Geothermal: the geothermal field in 2010 accounted for the fewest number of patents in the cleantech landscape (about one percent), which remains the same as 2009.

The geothermal technology area for which patent protection was most actively obtained in 2010 (based upon number of claims granted) is “building heating using geothermal energy,” which represents a shift from “geothermal-based electric power generation,” which was the leading area in 2009.

The up-and-coming geothermal technology area that saw the largest increase in patent protection from 2009 to 2010 (based upon number of claims granted) is “heat extraction from geothermal reservoirs,” representing one area to watch for future technology development and investment.  However, the geothermal field still seems to be searching for a breakthrough development that is commercially viable.

Individual inventors accounted for more than half of the geothermal patents, indicating a fairly significant scope of new geothermal developments that may be available for access by licensing or acquisition.

From 2008 to 2010, the cleantech fields of solar, wind and hybrid vehicles have consistently led the cleantech patent landscape, far outpacing the other fields that were studied.  However, despite the advances in technology and the increasing number of patents granted, it appears that patentable white space still remains in the cleantech landscape, particularly in the areas related to photovoltaic cells and hybrid vehicle controls.  We also note that individual inventors continue to be particularly active in the cleantech landscape, at a rate that is more than twice that of individual inventor representation across all technology areas as a whole.  Finally, since the time to obtain a patent in the cleantech landscape remains fairly long (i.e. about 36 months on average), it may be advantageous to consider expedited examination options for particularly important innovations.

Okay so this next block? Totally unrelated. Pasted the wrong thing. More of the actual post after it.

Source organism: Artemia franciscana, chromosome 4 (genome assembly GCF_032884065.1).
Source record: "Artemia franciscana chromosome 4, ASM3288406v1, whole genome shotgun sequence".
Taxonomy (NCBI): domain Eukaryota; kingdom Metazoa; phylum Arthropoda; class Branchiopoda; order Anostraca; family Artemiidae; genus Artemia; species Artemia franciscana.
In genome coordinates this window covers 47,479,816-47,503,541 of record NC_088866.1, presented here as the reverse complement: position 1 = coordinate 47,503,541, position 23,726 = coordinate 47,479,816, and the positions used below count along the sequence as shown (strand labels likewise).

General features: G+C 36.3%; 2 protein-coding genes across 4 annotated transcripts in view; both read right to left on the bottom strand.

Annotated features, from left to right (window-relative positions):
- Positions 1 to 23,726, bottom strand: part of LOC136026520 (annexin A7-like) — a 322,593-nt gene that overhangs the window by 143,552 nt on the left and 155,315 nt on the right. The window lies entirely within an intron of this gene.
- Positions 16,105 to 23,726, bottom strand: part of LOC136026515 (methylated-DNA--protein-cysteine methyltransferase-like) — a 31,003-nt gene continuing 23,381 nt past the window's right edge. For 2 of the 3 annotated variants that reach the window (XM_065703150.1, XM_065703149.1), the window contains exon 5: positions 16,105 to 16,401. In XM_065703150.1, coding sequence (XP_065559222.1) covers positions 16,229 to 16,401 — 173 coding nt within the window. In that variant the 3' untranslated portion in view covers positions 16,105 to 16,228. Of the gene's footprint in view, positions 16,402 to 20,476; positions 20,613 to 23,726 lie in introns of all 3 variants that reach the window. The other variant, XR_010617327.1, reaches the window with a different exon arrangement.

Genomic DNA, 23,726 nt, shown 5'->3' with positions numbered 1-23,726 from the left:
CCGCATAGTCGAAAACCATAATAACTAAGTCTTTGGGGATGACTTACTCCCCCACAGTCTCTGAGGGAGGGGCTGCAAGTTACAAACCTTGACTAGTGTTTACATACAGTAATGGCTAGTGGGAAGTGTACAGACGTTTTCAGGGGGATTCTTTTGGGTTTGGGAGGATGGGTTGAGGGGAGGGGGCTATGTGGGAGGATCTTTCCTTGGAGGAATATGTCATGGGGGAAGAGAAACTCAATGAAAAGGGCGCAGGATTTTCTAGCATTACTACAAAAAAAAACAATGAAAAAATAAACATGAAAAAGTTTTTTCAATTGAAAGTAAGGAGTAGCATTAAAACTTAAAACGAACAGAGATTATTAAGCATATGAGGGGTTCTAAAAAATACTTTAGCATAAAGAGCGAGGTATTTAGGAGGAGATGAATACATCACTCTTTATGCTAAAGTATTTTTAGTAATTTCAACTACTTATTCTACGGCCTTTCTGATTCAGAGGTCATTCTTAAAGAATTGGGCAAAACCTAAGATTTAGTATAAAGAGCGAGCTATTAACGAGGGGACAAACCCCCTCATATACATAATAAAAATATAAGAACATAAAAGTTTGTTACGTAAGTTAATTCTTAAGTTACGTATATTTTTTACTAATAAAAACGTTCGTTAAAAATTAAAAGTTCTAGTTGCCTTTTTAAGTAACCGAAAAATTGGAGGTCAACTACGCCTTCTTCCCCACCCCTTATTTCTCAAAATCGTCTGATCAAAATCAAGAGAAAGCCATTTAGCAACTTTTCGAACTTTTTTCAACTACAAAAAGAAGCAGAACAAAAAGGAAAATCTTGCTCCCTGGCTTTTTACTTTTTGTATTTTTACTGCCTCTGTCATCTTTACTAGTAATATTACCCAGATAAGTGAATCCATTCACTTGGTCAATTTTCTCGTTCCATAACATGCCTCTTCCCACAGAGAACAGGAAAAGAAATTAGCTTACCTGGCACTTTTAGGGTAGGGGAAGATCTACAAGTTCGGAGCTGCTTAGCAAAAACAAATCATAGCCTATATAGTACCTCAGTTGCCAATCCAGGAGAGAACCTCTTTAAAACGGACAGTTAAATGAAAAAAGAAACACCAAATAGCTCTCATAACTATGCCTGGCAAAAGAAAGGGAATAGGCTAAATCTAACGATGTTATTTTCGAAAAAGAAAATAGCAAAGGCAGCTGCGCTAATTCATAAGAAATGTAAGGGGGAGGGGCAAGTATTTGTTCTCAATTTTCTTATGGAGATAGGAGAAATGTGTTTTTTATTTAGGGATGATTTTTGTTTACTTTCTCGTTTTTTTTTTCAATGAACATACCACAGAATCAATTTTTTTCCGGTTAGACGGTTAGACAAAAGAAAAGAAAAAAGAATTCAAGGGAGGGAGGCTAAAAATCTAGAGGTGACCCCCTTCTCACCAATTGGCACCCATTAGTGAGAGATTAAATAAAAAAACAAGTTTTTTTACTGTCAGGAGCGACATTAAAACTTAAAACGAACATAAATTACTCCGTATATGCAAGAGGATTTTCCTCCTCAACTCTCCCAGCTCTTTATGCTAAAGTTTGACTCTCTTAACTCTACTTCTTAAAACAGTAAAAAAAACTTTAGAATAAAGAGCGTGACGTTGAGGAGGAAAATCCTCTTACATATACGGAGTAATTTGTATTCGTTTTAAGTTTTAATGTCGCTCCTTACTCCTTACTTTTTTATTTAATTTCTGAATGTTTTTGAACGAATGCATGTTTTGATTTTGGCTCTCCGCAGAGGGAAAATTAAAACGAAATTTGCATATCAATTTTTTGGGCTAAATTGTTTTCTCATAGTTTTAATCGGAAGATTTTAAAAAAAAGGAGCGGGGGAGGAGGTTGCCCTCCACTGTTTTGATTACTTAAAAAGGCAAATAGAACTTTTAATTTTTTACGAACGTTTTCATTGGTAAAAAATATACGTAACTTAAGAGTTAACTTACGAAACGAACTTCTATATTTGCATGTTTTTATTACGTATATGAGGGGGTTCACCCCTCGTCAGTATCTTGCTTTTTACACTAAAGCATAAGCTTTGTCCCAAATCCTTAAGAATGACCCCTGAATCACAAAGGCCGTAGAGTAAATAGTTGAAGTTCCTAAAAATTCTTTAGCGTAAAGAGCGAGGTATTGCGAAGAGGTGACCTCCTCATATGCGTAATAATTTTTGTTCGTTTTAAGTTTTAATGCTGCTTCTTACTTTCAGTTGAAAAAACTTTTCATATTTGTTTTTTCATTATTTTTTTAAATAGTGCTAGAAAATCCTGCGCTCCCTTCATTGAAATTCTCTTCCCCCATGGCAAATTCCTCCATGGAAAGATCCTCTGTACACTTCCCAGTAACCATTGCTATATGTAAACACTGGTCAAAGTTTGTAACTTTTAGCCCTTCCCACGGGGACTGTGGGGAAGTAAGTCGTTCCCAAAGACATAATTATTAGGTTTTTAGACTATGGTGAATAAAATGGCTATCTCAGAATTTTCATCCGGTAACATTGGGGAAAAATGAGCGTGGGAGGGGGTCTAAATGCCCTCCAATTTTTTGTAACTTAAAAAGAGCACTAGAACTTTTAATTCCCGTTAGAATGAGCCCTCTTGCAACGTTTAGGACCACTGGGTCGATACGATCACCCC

John M. Lazarus is a partner with Foley & Lardner LLP, chair of its Green Energy Technologies Practice and member of its Mechanical & Electromechanical Technologies Practice and Energy Industry Team. He counsels a wide variety of companies regarding patent protection strategies and patent portfolio coordination. The statistics contained within this article come from Foley’s recently released annual Cleantech Energy Patent Landscape Report, which provides an analysis of patent filings and investment activity. Mr. Lazarus can be reached at jlazarus@foley.com.